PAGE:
Monarch Butterflies Threatened Due To North American Habitat Loss
June 5, 2014

Monarch Butterflies Threatened Due To North American Habitat Loss

Brett Smith for - Your Universe Online

Populations of monarch butterflies are projected to decline in eastern North America and a new study published today in the Journal of Animal Ecology concluded that habitat loss in North America would be to blame.

"Our work provides the first evidence that monarch butterfly numbers in eastern North America are most sensitive to changes in the availability of milkweed on breeding grounds, particularly in the Corn Belt region of the United States," said study author Ryan Norris, a biology professor at the University of Guelph.

The results of the new study go against the predominant belief that monarch butterflies are most susceptible to disturbances on wintering grounds in Mexico. They also validate suspicions that recent reductions have actually been driven by mating factors.

During the winter, monarch butterflies gather in a small region at high densities in Mexico. Scientists believed aspects affecting those wintering grounds, such as global warming or deforestation, were the biggest threat to the butterflies. These theories led to a number of Mexican presidential decrees to safeguard butterfly overwintering habitats and attempts to restrain illegal deforestation.

"The protection of overwintering habitat has no doubt gone a long way towards conserving monarchs that breed throughout eastern North America. However, our results provide evidence that there is now another imminent threat," said study author Tyler Flockhart, a post-doctoral researcher in Norris’ lab.

The scientists created a model to forecast effects of habitat loss on both mating and wintering grounds, as well as the effects of global warming. They tried to explain the population drop and make predictions for the next century.

They found a boost in genetically modified, herbicide-resistant crops has contributed to the ongoing population drop of monarch butterflies in eastern North America. Most notably, farming techniques have led to a 21-percent drop in milkweed plants, mostly in the butterflies’ central breeding region, between 1995 and 2013.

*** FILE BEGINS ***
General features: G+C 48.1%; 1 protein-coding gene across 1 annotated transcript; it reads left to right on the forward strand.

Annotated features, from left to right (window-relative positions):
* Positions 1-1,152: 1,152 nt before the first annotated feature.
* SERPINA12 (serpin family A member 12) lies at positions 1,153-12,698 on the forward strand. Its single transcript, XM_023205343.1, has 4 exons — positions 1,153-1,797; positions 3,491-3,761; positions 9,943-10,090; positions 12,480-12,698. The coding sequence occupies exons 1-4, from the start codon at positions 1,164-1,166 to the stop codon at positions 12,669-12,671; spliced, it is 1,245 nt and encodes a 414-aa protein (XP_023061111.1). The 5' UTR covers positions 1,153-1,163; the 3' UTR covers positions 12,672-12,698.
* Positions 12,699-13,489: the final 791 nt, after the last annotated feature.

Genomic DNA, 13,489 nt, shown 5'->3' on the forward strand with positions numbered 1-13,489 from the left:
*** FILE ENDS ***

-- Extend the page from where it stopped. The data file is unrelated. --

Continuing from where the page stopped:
Milkweed is the only group of plants that monarch caterpillars eat before they turn into butterflies. Shifts in milkweed abundance can impact everything from larval competition for food to egg-laying in adults.

"Reducing the negative effects of milkweed loss in the breeding grounds should be the top conservation priority to slow or halt future population declines of the monarch in North America," Flockhart said.

“Planting milkweed in the south and central United States would provide the largest immediate benefit,” Norris said.

A study published in December based on survey of Mexico’s Monarch Butterfly Biosphere Reserve found that monarch butterflies are in “grave danger.”

“The monarch butterfly as a species is not endangered. What is endangered is its migratory phenomenon from Canada to Mexico and back,” Omar Vidal, director of WWF-Mexico, said in an email to National Geographic in January.

Researchers from that study said gardeners in North America can help conservation efforts by planting milkweed and making their gardens more butterfly-friendly.

“Given the conservation challenges facing monarchs, it’s vitally important that we mobilize as many people as possible,” Oberhauser said. “Through our collective efforts, monarch populations can rebound, so that their migrations may be appreciated by many generations to come.”